mpMRI and micro-ultrasound found a similar number of lesions positive for significant prostate cancer, however the sites of these cancers differed.  Micro-ultrasound performed well in the anterior and transition zones even though the PRI-MUS protocol for risk assessment does not cover these areas.  While mpMRI found more lesions in these areas, many revealed insignificant prostate cancer.  mpMRI appears to be more useful at the lateral margins of the prostate, while micro-ultrasound was more sensitive to cancer at the base.  Both modalities found independent cancers at the apex of the prostate, indicating that they may provide independent information even in areas where both are sensitive.

References:

  1. Ghai, S. et al., “Assessing Cancer Risk in Novel 29 MHz Micro-Ultrasound Images of the Prostate”, Journal of Urology, 2016 Aug;196(2):562-9

SCIENTIFIC POSTER
Risk Stratification for Equivocal PI-RADS 3 Results: Can Micro-Ultrasound Help Determine Which Men to Biopsy?
Georg Salomon1, Giovanni Lughezzani2, Ander Astobieta3, Frédéric Staerman4, Eric Klein5, Robert Abouassaly5, Ahmed El-Shefai5, Gregg Eure6, Sangeet Ghai7
Scientific Poster - EAU’s ESUI (European Section of Urological Imaging) 2018, Amsterdam, The Netherlands
    
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ABSTRACT

Introduction & Objectives:
Reducing unnecessary biopsy procedures is an important clinical goal to both reduce pain and anxiety for the patient, and also the risk of infection and overtreatment.  While biomarkers like PSA isoforms and other genetic markers are showing promise, imaging has also demonstrated considerable utility, including multiparametric MRI (mpMRI).  Whether for initial biopsy or deciding on the need for repeat biopsy after a prior negative result, indeterminate or equivocal findings can pose a diagnostic challenge.  Which clinical parameters can be used to properly stratify the risk in this group and guide evidence-based decision-making on whether cancer is likely to be found on biopsy?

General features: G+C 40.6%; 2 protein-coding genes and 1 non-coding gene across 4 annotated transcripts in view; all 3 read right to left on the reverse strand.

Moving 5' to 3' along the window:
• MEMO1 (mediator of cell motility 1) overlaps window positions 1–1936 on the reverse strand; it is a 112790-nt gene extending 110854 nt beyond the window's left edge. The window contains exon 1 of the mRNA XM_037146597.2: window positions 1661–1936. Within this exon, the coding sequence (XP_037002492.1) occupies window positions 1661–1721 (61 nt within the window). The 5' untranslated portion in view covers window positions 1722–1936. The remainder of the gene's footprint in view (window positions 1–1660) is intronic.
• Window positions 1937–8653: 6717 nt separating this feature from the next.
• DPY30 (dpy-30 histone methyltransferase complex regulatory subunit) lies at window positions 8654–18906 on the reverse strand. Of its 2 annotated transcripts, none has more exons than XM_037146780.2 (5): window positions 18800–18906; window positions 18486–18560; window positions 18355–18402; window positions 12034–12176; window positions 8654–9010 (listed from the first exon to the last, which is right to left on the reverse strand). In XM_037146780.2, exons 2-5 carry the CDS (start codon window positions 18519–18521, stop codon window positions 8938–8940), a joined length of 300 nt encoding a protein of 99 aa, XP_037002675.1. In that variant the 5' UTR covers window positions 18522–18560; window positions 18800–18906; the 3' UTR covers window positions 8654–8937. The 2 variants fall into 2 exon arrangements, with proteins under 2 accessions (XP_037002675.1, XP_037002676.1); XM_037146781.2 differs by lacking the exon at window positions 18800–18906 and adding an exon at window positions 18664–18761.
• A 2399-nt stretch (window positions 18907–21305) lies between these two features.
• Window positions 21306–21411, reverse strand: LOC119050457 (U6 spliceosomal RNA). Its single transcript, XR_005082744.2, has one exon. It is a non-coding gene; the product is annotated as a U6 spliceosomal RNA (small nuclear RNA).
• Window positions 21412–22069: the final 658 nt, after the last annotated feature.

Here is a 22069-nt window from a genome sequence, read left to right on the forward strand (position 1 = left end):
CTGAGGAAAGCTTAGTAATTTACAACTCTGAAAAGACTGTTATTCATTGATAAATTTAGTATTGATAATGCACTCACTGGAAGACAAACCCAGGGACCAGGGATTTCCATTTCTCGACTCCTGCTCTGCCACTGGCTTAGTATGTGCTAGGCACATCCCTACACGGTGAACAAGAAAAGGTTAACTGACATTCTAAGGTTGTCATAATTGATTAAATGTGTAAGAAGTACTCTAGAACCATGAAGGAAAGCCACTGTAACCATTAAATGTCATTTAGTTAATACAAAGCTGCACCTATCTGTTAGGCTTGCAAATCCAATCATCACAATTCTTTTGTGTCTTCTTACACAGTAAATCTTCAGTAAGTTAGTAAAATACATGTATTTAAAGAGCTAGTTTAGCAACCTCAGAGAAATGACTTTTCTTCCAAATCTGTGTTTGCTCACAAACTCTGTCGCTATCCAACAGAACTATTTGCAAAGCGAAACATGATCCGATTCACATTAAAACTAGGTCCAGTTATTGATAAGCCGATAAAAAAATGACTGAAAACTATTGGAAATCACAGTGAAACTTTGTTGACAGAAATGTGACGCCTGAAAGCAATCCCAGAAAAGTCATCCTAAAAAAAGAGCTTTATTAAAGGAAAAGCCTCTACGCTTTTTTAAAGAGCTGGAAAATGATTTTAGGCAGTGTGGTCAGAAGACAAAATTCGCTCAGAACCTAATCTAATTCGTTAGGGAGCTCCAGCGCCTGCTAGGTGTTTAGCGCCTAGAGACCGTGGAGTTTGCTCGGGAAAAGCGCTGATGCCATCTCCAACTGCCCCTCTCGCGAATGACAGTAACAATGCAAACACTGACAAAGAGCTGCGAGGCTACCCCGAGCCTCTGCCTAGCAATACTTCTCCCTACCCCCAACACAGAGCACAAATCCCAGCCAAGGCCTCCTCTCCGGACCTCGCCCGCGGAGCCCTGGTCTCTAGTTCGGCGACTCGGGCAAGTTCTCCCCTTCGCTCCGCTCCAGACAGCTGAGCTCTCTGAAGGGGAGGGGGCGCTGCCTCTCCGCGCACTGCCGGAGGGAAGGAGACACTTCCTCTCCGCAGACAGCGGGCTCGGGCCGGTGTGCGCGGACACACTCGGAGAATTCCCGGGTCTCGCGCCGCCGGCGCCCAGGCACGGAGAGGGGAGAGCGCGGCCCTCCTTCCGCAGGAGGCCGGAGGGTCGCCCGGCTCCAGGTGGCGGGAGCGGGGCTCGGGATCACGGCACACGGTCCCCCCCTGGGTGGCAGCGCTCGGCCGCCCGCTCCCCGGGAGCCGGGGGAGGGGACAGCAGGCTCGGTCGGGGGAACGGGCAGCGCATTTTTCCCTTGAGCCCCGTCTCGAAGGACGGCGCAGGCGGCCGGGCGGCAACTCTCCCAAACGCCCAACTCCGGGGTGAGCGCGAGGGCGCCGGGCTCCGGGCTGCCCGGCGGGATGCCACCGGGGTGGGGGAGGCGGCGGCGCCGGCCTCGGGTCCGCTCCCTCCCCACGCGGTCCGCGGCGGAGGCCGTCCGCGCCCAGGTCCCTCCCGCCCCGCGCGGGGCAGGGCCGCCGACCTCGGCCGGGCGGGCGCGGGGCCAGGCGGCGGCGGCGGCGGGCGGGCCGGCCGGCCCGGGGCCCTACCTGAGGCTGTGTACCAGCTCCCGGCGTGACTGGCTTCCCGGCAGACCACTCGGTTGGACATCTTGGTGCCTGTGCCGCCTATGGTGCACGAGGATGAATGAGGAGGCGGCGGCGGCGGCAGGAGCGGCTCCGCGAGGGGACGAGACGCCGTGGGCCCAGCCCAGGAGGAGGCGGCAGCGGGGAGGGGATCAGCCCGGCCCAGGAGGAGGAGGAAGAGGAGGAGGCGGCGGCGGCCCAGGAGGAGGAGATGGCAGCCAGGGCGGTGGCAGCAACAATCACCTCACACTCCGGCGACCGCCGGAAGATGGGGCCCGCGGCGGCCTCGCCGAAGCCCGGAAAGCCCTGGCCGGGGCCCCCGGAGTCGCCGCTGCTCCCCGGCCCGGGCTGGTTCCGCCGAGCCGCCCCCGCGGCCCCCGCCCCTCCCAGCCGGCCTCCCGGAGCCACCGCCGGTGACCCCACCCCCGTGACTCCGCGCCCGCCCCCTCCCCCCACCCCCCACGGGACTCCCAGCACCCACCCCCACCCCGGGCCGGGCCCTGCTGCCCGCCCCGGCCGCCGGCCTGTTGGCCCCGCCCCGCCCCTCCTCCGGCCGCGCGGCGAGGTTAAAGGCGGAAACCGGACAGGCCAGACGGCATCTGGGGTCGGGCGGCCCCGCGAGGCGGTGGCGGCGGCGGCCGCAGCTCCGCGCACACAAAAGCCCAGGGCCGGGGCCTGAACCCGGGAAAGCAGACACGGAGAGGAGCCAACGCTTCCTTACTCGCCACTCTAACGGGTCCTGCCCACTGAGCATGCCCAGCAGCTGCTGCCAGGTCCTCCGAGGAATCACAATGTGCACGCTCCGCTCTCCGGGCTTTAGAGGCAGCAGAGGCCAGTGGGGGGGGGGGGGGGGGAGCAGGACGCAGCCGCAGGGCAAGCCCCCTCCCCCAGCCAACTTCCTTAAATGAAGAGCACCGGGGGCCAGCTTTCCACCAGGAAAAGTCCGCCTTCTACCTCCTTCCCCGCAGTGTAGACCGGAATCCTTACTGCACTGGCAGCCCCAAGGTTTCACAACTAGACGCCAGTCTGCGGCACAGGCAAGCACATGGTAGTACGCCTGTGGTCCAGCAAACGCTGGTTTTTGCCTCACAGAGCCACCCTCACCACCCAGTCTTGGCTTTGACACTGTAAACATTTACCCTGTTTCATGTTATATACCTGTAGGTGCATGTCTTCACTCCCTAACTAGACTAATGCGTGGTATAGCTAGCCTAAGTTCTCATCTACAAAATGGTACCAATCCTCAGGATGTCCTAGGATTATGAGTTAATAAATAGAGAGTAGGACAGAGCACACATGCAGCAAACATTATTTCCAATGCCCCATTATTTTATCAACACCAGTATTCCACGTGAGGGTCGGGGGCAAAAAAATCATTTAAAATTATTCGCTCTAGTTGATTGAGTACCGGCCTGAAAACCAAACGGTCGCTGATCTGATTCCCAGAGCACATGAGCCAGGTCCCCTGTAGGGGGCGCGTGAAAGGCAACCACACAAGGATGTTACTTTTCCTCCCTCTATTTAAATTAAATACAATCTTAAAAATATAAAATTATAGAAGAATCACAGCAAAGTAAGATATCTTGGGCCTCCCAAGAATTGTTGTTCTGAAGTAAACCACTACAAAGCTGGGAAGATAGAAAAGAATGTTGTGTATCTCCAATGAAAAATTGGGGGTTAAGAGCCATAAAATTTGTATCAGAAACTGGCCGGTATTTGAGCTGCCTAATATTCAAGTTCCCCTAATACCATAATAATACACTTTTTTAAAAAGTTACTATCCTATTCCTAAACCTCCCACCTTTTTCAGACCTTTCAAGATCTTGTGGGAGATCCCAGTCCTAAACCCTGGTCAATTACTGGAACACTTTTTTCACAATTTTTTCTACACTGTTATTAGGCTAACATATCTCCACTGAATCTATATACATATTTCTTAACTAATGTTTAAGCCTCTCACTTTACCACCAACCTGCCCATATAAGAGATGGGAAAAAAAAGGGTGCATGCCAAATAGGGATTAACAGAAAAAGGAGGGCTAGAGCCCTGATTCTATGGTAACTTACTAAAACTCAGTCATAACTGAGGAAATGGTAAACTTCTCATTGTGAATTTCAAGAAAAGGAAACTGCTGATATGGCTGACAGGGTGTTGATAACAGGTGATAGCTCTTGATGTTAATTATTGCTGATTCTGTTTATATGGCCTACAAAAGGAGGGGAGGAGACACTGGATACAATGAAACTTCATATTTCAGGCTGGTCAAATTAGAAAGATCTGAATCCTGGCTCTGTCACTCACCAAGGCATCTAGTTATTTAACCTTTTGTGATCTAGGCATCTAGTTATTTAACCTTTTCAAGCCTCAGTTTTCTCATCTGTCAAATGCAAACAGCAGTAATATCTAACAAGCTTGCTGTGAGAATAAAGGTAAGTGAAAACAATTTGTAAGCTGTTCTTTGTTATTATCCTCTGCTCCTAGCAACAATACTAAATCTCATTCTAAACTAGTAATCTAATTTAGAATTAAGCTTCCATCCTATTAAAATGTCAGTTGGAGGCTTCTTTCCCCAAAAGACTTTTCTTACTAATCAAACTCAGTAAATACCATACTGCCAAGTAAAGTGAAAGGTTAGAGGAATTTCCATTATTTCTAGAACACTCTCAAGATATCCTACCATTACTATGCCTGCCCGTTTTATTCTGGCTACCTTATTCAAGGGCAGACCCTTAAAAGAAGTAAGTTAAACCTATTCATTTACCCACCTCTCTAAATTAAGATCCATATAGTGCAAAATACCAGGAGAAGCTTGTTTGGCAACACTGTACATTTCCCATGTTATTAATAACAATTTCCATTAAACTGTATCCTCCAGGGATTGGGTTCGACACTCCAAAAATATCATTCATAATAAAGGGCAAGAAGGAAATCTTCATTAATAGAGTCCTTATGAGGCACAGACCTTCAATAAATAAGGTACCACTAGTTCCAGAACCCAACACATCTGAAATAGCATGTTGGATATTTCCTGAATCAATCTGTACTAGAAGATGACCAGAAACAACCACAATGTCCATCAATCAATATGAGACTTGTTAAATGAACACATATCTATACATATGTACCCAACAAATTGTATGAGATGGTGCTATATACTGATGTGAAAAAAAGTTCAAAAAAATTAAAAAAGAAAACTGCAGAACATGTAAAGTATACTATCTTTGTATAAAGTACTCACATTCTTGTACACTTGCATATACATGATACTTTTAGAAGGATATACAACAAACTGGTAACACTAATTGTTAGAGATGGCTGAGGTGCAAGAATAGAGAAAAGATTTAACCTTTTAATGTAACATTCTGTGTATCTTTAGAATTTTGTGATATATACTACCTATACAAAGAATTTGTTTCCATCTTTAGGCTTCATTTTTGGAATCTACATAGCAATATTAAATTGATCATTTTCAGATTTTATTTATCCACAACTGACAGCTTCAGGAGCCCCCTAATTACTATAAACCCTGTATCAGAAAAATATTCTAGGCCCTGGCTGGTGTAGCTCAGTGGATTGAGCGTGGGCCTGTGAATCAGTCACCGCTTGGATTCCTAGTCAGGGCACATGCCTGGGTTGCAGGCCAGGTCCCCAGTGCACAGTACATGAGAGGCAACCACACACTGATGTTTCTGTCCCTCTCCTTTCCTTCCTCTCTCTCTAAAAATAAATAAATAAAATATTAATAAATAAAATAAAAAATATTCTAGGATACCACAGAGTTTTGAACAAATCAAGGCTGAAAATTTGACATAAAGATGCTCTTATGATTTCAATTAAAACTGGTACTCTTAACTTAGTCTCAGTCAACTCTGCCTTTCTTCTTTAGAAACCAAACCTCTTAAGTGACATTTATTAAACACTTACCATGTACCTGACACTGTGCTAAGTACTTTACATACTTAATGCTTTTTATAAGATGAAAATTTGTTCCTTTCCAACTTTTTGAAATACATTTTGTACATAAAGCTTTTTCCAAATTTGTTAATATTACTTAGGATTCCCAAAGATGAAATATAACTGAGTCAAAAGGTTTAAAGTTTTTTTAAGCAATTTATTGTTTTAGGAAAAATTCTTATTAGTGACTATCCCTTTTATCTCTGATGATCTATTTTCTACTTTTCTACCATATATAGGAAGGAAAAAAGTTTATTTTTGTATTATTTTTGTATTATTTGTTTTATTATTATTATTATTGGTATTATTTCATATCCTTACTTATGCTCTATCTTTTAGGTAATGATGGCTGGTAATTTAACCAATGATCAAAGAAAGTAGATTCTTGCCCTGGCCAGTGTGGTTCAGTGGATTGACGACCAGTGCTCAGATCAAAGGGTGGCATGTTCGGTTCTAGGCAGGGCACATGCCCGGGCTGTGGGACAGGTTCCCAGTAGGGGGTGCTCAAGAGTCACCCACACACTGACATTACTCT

Material & Methods:
Micro-ultrasound imaging according to the PRI-MUSTM (Prostate risk identification using micro-ultrasound)1 protocol was investigated in the case of subjects with MRI findings of PI-RADS 3.  This was a retrospective analysis on data from 7 international sites.  All cases with maximum PI-RADS score of 3 who underwent ExactVu™ (Exact Imaging, Markham, Canada) micro-ultrasound guided biopsy were included.  Maximum PRI-MUS score for each subject was used to determine whether the case was non-suspicious on micro-ultrasound (PRI-MUS 1 or 2), equivocal (PRI-MUS 3), or suspicious (PRI-MUS 4 or 5).  The overall Gleason Sum for each subject was used as reference, however biopsy pattern was not standard with varying number of both systematic and targeted samples.

Results:
41 subjects were included, each with 1 biopsy.  Overall detection rate for PI-RADS 3 subjects was 54% (22/41).  PRI-MUS was able to provide significant risk stratification in this population, with non-suspicious micro-ultrasound imaging reducing the risk of finding cancer by more than half to 25% (3/12).  Equivocal micro-ultrasound provided no additional information with a detection rate of 50% (3/6), while suspicious micro-ultrasound imaging resulted in a 30% increase in detection rate to 70% (16/23).

Conclusions:
Micro-ultrasound imaging and PRI-MUS protocol findings appear to provide useful additional information in the case of equivocal mpMRI results.  When combined with other clinical risk indicators such as PSA, PSA velocity, and family history, it may be possible to better advise patients on the necessity of a biopsy using this data.

Authors:
1Martini Klinik, Prostate Cancer Center, University Hospital Hamurg, Germany,
2Instituto Clinico Humanitas, Rozzano, Italy,
3Urología Clínica , Clínica IMQ Zorrotzaurre, Spain,
4Polyclinicque les Bleuets, Reims, France,
5Glickman Urological Institute, Cleveland Clinic, Cleveland, USA,
6Urology of Virginia, Virginia Beach, USA,
7Joint Department of Medical Imaging, University Health Network, University of Toronto, Toronto, Canada

References:

  1. Ghai, S. et al., “Assessing Cancer Risk in Novel 29 MHz Micro-Ultrasound Images of the Prostate”, Journal of Urology, 2016 Aug;196(2):562-9

SCIENTIFIC POSTER
Can High Resolution Micro-Ultrasound Detect Extra-Prostatic Extension? A New Sonographic Feature
Frédéric Staerman; Polyclinique de Reims-Bezannes, BEZANNES, France
Scientific Poster - EAU’s ESUI (European Section of Urological Imaging) 2018, Amsterdam, The Netherlands
    
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ABSTRACT